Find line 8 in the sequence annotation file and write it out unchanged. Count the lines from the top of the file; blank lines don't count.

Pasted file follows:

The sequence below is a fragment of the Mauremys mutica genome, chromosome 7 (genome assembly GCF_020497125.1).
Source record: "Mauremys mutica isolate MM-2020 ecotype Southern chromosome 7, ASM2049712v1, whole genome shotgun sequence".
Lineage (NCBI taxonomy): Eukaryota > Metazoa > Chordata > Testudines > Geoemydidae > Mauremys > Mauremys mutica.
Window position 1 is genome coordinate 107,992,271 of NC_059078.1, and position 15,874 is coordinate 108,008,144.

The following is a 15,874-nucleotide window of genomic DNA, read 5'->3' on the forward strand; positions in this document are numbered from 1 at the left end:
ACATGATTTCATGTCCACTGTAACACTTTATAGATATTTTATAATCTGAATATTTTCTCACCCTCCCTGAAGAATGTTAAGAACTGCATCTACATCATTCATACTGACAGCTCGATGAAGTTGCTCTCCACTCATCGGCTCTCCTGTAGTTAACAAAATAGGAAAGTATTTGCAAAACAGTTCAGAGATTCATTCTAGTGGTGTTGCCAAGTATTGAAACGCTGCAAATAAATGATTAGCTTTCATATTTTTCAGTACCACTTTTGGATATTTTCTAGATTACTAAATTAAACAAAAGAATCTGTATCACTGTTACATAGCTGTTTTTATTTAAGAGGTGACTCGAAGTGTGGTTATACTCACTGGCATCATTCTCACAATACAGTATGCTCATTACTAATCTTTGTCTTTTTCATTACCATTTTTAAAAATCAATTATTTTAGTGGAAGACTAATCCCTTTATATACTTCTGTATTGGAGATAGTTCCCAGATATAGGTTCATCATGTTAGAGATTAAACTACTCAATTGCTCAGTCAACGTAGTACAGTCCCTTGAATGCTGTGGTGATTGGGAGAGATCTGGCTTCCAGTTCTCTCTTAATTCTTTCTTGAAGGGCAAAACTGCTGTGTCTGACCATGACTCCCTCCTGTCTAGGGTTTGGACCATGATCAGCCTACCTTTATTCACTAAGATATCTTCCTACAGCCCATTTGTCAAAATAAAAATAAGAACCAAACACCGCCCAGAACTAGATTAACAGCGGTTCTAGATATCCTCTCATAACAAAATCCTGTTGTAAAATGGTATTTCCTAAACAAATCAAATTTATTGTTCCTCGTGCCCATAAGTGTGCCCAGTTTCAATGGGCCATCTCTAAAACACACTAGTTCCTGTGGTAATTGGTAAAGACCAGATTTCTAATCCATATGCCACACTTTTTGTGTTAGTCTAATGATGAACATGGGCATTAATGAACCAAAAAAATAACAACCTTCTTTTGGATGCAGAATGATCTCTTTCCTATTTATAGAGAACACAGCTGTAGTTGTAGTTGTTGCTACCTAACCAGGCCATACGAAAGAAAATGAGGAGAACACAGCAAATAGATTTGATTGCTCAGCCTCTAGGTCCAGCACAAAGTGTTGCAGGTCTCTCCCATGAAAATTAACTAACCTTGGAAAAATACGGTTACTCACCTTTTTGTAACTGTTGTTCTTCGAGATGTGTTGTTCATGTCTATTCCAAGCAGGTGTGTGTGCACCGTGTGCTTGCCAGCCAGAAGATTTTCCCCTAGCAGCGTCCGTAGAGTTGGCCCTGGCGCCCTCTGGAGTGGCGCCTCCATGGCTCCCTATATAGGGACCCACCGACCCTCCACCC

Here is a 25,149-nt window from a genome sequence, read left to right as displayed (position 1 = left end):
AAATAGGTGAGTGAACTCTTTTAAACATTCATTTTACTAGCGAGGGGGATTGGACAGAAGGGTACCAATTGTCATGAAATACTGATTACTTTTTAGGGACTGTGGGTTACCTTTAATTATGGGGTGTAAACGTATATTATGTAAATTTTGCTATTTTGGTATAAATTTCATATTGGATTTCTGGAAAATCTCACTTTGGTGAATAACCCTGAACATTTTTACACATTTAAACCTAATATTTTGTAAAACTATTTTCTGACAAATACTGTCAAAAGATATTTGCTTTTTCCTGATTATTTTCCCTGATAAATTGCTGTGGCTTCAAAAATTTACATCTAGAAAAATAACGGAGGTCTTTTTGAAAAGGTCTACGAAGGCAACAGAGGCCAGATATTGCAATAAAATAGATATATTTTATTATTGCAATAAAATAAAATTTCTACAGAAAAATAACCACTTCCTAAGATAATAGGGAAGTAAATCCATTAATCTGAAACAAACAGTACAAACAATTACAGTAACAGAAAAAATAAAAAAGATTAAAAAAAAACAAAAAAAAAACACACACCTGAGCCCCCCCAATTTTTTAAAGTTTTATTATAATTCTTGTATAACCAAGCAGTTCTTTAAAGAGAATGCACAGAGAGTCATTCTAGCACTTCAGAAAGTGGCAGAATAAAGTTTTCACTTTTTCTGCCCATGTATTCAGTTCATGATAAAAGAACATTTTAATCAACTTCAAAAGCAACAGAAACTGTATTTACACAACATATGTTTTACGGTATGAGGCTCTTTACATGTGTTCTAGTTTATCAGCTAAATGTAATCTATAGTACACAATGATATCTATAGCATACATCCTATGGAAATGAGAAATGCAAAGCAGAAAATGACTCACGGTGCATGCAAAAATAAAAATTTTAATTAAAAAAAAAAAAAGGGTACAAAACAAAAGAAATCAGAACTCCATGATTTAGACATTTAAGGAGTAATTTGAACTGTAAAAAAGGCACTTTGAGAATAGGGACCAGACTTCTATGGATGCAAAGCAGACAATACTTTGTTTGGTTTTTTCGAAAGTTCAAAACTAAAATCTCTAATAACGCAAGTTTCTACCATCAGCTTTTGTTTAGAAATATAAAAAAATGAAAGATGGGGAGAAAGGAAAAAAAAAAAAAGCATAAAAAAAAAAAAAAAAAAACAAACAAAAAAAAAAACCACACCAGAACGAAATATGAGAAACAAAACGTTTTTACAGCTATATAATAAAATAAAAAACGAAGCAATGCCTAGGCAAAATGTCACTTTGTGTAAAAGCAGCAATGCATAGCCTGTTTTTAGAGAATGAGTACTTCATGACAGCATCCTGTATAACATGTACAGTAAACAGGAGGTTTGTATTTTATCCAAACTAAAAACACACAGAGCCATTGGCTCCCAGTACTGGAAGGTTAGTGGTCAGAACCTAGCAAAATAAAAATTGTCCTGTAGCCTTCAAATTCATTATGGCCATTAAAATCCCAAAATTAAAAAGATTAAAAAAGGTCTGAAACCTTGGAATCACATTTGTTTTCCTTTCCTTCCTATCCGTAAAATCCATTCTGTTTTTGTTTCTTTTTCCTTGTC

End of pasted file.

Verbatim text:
AAATAGGTGAGTGAACTCTTTTAAACATTCATTTTACTAGCGAGGGGGATTGGACAGAAGGGTACCAATTGTCATGAAATACTGATTACTTTTTAGGGACTGTGGGTTACCTTTAATTATGGGGTGTAAACGTATATTATGTAAATTTTGCTATTTTGGTATAAATTTCATATTGGATTTCTGGAAAATCTCACTTTGGTGAATAACCCTGAACATTTTTACACATTTAAACCTAATATTTTGTAAAACTATTTTCTGACAAATACTGTCAAAAGATATTTGCTTTTTCCTGATTATTTTCCCTGATAAATTGCTGTGGCTTCAAAAATTTACATCTAGAAAAATAACGGAGGTCTTTTTGAAAAGGTCTACGAAGGCAACAGAGGCCAGATATTGCAATAAAATAGATATATTTTATTATTGCAATAAAATAAAATTTCTACAGAAAAATAACCACTTCCTAAGATAATAGGGAAGTAAATCCATTAATCTGAAACAAACAGTACAAACAATTACAGTAACAGAAAAAATAAAAAAGATTAAAAAAAAACAAAAAAAAAACACACACCTGAGCCCCCCCAATTTTTTAAAGTTTTATTATAATTCTTGTATAACCAAGCAGTTCTTTAAAGAGAATGCACAGAGAGTCATTCTAGCACTTCAGAAAGTGGCAGAATAAAGTTTTCACTTTTTCTGCCCATGTATTCAGTTCATGATAAAAGAACATTTTAATCAACTTCAAAAGCAACAGAAACTGTATTTACACAACATATGTTTTACGGTATGAGGCTCTTTACATGTGTTCTAGTTTATCAGCTAAATGTAATCTATAGTACACAATGATATCTATAGCATACATCCTATGGAAATGAGAAATGCAAAGCAGAAAATGACTCACGGTGCATGCAAAAATAAAAATTTTAATTAAAAAAAAAAAAAGGGTACAAAACAAAAGAAATCAGAACTCCATGATTTAGACATTTAAGGAGTAATTTGAACTGTAAAAAAGGCACTTTGAGAATAGGGACCAGACTTCTATGGATGCAAAGCAGACAATACTTTGTTTGGTTTTTTCGAAAGTTCAAAACTAAAATCTCTAATAACGCAAGTTTCTACCATCAGCTTTTGTTTAGAAATATAAAAAAATGAAAGATGGGGAGAAAGGAAAAAAAAAAAAAGCATAAAAAAAAAAAAAAAAAAACAAACAAAAAAAAAAACCACACCAGAACGAAATATGAGAAACAAAACGTTTTTACAGCTATATAATAAAATAAAAAACGAAGCAATGCCTAGGCAAAATGTCACTTTGTGTAAAAGCAGCAATGCATAGCCTGTTTTTAGAGAATGAGTACTTCATGACAGCATCCTGTATAACATGTACAGTAAACAGGAGGTTTGTATTTTATCCAAACTAAAAACACACAGAGCCATTGGCTCCCAGTACTGGAAGGTTAGTGGTCAGAACCTAGCAAAATAAAAATTGTCCTGTAGCCTTCAAATTCATTATGGCCATTAAAATCCCAAAATTAAAAAGATTAAAAAAGGTCTGAAACCTTGGAATCACATTTGTTTTCCTTTCCTTCCTATCCGTAAAATCCATTCTGTTTTTGTTTCTTTTTCCTTGTC